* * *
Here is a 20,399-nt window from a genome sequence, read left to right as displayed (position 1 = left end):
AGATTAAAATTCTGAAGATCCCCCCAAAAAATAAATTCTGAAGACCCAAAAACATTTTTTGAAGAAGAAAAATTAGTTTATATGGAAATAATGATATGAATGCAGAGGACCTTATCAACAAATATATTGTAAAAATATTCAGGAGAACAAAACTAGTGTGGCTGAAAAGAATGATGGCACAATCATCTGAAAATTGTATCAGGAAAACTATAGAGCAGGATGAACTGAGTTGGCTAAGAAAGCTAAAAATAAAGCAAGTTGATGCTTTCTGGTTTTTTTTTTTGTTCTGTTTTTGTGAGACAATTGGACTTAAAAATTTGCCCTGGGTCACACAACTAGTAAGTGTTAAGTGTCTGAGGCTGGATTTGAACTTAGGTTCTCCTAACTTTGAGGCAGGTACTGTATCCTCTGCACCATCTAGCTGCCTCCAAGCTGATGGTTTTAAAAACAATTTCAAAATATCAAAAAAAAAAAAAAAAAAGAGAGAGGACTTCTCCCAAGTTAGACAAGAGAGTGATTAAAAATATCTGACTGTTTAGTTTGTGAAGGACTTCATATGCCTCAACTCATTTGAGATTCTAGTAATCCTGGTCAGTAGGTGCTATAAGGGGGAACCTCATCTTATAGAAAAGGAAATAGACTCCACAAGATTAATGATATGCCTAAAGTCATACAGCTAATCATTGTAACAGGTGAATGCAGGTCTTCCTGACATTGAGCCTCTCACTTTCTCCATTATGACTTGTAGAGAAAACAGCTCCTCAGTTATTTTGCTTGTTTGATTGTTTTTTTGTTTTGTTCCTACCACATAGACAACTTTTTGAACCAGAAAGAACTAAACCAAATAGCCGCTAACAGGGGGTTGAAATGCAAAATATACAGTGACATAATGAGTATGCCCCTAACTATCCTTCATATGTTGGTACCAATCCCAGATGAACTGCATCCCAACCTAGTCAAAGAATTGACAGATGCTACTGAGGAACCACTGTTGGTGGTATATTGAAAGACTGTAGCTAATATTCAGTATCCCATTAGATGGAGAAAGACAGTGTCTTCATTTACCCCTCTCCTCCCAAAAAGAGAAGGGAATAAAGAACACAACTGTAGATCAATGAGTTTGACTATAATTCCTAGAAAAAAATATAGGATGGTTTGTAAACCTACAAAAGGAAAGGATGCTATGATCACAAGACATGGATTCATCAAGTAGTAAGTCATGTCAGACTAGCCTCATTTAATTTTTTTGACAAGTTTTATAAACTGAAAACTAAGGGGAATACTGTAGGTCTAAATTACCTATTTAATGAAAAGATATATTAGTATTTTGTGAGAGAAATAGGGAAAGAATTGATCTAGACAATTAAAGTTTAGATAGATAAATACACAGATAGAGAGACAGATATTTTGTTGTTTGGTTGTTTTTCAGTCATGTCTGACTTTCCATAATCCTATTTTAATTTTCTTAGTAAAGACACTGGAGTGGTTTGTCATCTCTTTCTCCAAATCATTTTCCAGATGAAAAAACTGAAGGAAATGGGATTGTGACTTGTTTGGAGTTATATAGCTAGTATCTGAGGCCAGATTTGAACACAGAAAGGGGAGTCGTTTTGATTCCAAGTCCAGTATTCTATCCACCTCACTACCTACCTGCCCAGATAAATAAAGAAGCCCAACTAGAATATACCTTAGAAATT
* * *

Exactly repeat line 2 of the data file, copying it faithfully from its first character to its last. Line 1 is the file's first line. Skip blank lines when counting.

AGATTAAAATTCTGAAGATCCCCCCAAAAAATAAATTCTGAAGACCCAAAAACATTTTTTGAAGAAGAAAAATTAGTTTATATGGAAATAATGATATGAATGCAGAGGACCTTATCAACAAATATATTGTAAAAATATTCAGGAGAACAAAACTAGTGTGGCTGAAAAGAATGATGGCACAATCATCTGAAAATTGTATCAGGAAAACTATAGAGCAGGATGAACTGAGTTGGCTAAGAAAGCTAAAAATAAAGCAAGTTGATGCTTTCTGGTTTTTTTTTTTGTTCTGTTTTTGTGAGACAATTGGACTTAAAAATTTGCCCTGGGTCACACAACTAGTAAGTGTTAAGTGTCTGAGGCTGGATTTGAACTTAGGTTCTCCTAACTTTGAGGCAGGTACTGTATCCTCTGCACCATCTAGCTGCCTCCAAGCTGATGGTTTTAAAAACAATTTCAAAATATCAAAAAAAAAAAAAAAAAAGAGAGAGGACTTCTCCCAAGTTAGACAAGAGAGTGATTAAAAATATCTGACTGTTTAGTTTGTGAAGGACTTCATATGCCTCAACTCATTTGAGATTCTAGTAATCCTGGTCAGTAGGTGCTATAAGGGGGAACCTCATCTTATAGAAAAGGAAATAGACTCCACAAGATTAATGATATGCCTAAAGTCATACAGCTAATCATTGTAACAGGTGAATGCAGGTCTTCCTGACATTGAGCCTCTCACTTTCTCCATTATGACTTGTAGAGAAAACAGCTCCTCAGTTATTTTGCTTGTTTGATTGTTTTTTTGTTTTGTTCCTACCACATAGACAACTTTTTGAACCAGAAAGAACTAAACCAAATAGCCGCTAACAGGGGGTTGAAATGCAAAATATACAGTGACATAATGAGTATGCCCCTAACTATCCTTCATATGTTGGTACCAATCCCAGATGAACTGCATCCCAACCTAGTCAAAGAATTGACAGATGCTACTGAGGAACCACTGTTGGTGGTATATTGAAAGACTGTAGCTAATATTCAGTATCCCATTAGATGGAGAAAGACAGTGTCTTCATTTACCCCTCTCCTCCCAAAAAGAGAAGGGAATAAAGAACACAACTGTAGATCAATGAGTTTGACTATAATTCCTAGAAAAAAATATAGGATGGTTTGTAAACCTACAAAAGGAAAGGATGCTATGATCACAAGACATGGATTCATCAAGTAGTAAGTCATGTCAGACTAGCCTCATTTAATTTTTTTGACAAGTTTTATAAACTGAAAACTAAGGGGAATACTGTAGGTCTAAATTACCTATTTAATGAAAAGATATATTAGTATTTTGTGAGAGAAATAGGGAAAGAATTGATCTAGACAATTAAAGTTTAGATAGATAAATACACAGATAGAGAGACAGATATTTTGTTGTTTGGTTGTTTTTCAGTCATGTCTGACTTTCCATAATCCTATTTTAATTTTCTTAGTAAAGACACTGGAGTGGTTTGTCATCTCTTTCTCCAAATCATTTTCCAGATGAAAAAACTGAAGGAAATGGGATTGTGACTTGTTTGGAGTTATATAGCTAGTATCTGAGGCCAGATTTGAACACAGAAAGGGGAGTCGTTTTGATTCCAAGTCCAGTATTCTATCCACCTCACTACCTACCTGCCCAGATAAATAAAGAAGCCCAACTAGAATATACCTTAGAAATT